To signify means, “to make a sign or signal”. In a NYT book review penned by professor John Wideman in 1988, the writer explains how the practice of “signifying” assumes a more nuanced connotation within the black community. “In black vernacular, Signifying is a sign that words cannot be trusted, that even the most literal utterance allows room for interpretation, that language is both carnival and minefield.” The linchpin to slavery rested on dehumanization of enslaved Africans. The institution could not exist without a justification for subjugation and as a result this linchpin was forged from the systematic stripping of the culture, family structure, religious traditions and identities of Africans during the middle passage and beyond. It stands to reason that the adoption of new language codified through a system of brutality would be met with resistance, yet its acceptance became a necessity for survival. Signifying ultimately became a way for African-Americans to create a coded language that enabled encrypted communication and artistic expression in a manner that maintained oral tradition that’s not easily deciphered by the untrained ear. Folk tales and the ring shout are examples of this.
This spring two L.A. galleries debuted shows featuring the work of black women who are highly lauded and yet woefully underrepresented within the art world. One gallery titled their group show POWER, which was an ambitious intergenerational display of various styles, mediums and artistic points of view. The use of the word power was a deliberate one as a universally understood term that offers the written currency required to navigate the insular, exclusive world of commercial art. Meanwhile, across town at the Landing Gallery, Signifying Form highlights 9 black women sculptors who either hailed from Los Angeles or established their career here. POWER at Sprüth Magers opted for gravitas in producing a show that featured 4 times the number of artists resulting in an overstimulating extravaganza that felt like the artistic equivalent of a stadium concert. By comparison, Signifying Form felt like an acoustic performance in a small jazz club– it was intimate, thoughtful and special.
While POWER generated buzz, Signifying Form had something to say, and as a result this is the show that I’ll remember. This is not only due to jill moniz’s careful curation which was limited to 9 artists that have personal relationships with one another, but the show also included text from scholars and fellow curators that provided more depth to the theme’s narrative. The common thread among the chosen artists is that they represent a city that has been in a constant artistic flux. This provides a historical foundation for a theme that pushes beyond the obvious commonalities of gender and race.
In POWER the individual works stood on their own, but if I could attribute sonic characteristics to the show, the art felt like it was shouting and pieces were competing with one another for attention– there was simply too much to take in. By contrast, Signifying Form felt like a private conversation among friends moderated through moniz’s curation. Her choice of visual language is sculpture and as such, the viewer is party to a visual dialog between the work and the artists.
Samella Lewis’ mournful father, mother and child cast in white plaster in “The Family” sits across from a wood carving of a hopeful man and woman gazing upward in Elizabeth Catlett’s “El Abrazo”. The two works were created 30 years apart from one another yet evoke the memories of shared experiences and circumstances that portray the emotional complexity of fortitude, strength and love. In accompanying exhibition text, Catlett’s commitment to collaboration, community and advocacy served as an inspiration and example to artists including Alison Saar.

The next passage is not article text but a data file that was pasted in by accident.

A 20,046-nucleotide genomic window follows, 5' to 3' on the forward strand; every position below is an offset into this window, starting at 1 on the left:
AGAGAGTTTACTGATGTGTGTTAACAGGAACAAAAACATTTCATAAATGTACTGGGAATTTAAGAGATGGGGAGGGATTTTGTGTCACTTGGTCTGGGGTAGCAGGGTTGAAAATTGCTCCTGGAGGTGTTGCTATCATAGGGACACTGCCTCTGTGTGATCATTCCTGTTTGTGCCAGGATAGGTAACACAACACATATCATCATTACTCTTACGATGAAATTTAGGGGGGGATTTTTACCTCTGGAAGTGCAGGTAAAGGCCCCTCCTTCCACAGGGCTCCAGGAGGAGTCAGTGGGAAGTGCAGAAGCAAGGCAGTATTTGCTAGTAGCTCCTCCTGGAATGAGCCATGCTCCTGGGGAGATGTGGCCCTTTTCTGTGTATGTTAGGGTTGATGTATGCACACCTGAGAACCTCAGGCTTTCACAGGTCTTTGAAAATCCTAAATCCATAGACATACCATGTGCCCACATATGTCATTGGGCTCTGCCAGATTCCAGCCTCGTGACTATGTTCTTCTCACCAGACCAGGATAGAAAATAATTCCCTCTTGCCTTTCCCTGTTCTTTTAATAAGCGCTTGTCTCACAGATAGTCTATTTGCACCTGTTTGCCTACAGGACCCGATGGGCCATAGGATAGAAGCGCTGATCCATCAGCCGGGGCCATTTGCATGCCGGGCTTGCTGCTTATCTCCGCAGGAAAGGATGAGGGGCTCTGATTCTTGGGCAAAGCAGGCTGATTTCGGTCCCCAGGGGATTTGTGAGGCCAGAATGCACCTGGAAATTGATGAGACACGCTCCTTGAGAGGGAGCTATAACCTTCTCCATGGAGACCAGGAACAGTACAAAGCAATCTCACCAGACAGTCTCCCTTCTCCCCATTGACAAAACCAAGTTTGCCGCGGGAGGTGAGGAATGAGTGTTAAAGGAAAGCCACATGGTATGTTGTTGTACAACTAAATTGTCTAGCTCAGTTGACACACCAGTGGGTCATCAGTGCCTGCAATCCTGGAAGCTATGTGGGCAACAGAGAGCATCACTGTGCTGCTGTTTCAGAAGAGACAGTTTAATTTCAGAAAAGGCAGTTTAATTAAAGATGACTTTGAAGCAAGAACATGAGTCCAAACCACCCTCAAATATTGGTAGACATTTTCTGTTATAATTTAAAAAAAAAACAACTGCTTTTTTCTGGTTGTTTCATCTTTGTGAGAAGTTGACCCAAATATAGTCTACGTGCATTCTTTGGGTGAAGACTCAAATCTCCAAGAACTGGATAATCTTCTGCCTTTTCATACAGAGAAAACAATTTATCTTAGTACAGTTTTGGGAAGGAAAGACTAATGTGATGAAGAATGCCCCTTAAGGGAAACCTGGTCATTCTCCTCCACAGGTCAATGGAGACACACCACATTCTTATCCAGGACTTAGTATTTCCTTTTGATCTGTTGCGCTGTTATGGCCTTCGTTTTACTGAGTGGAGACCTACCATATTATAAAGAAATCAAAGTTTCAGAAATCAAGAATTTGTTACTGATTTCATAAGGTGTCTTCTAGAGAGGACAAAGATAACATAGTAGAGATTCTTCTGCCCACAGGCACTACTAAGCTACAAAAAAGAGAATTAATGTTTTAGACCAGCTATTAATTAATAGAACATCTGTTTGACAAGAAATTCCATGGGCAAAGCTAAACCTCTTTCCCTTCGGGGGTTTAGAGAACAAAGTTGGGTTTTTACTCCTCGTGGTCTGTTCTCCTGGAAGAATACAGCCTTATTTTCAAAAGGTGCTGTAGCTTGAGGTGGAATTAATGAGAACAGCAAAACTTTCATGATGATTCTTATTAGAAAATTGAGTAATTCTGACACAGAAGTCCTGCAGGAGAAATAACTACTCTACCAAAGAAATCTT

Saar’s contributions to the show include a heavy wooden marionette suspended from the ceiling that looms large in front of a lapis blue ceramic head in repose with raw cotton flowing from its open mouth–both are haunting examples of some of her best work. The playfulness of their titles, “Cakewalk” and “Cotton Eater” are signifiers that belie the seriousness contained within the subjects. Meanwhile, we see Betye Saar’s influence in the show through her commentary on life under Jim Crow in the south in Crimson Captive, a red birdcage assemblage that contains a dress form shackled in chains and a lock with a black crow resting on top of the form. Saar’s influence extends to Dominique Moody’s Sweat Equity, a wood and colored glass bottle assemblage fashioned into a dwelling on wheels that faintly reminds me of Alison and Betye Saar’s “House of Gris Gris” at CAAM. Both works feature dwellings festooned with colored bottles which are signifiers. When placed outside of the entrance of a home, the colored glass is a symbol or signal for protection.
Meanwhile, Sega Nengudi’s pantyhose and sand work titled “RSVP” hangs on a gallery wall across from Maren Hassinger’s ground based, whirling dervish haystacks fashioned from wire. They are two very different material compositions that both manage to visually harness the kinetic energy of the body.
The youngest of the artists in this group is Brenna Youngblood, whose reclaimed wood sculptures form the letters “I” in one installation in the front of the gallery and an “X” in the back. The works book-end a show that sits at the intersection of disparate forms of visual language.
Finally, Maren Hassinger’s Pink Mandala submerges the eye in a sea of inflated plastic bags that contain hidden “love” notes within each one. As much as this gesture is an affirmation of love among the women represented in the show, it is also a message of love for the city that influenced and fostered the artistic practice of these incredible artists.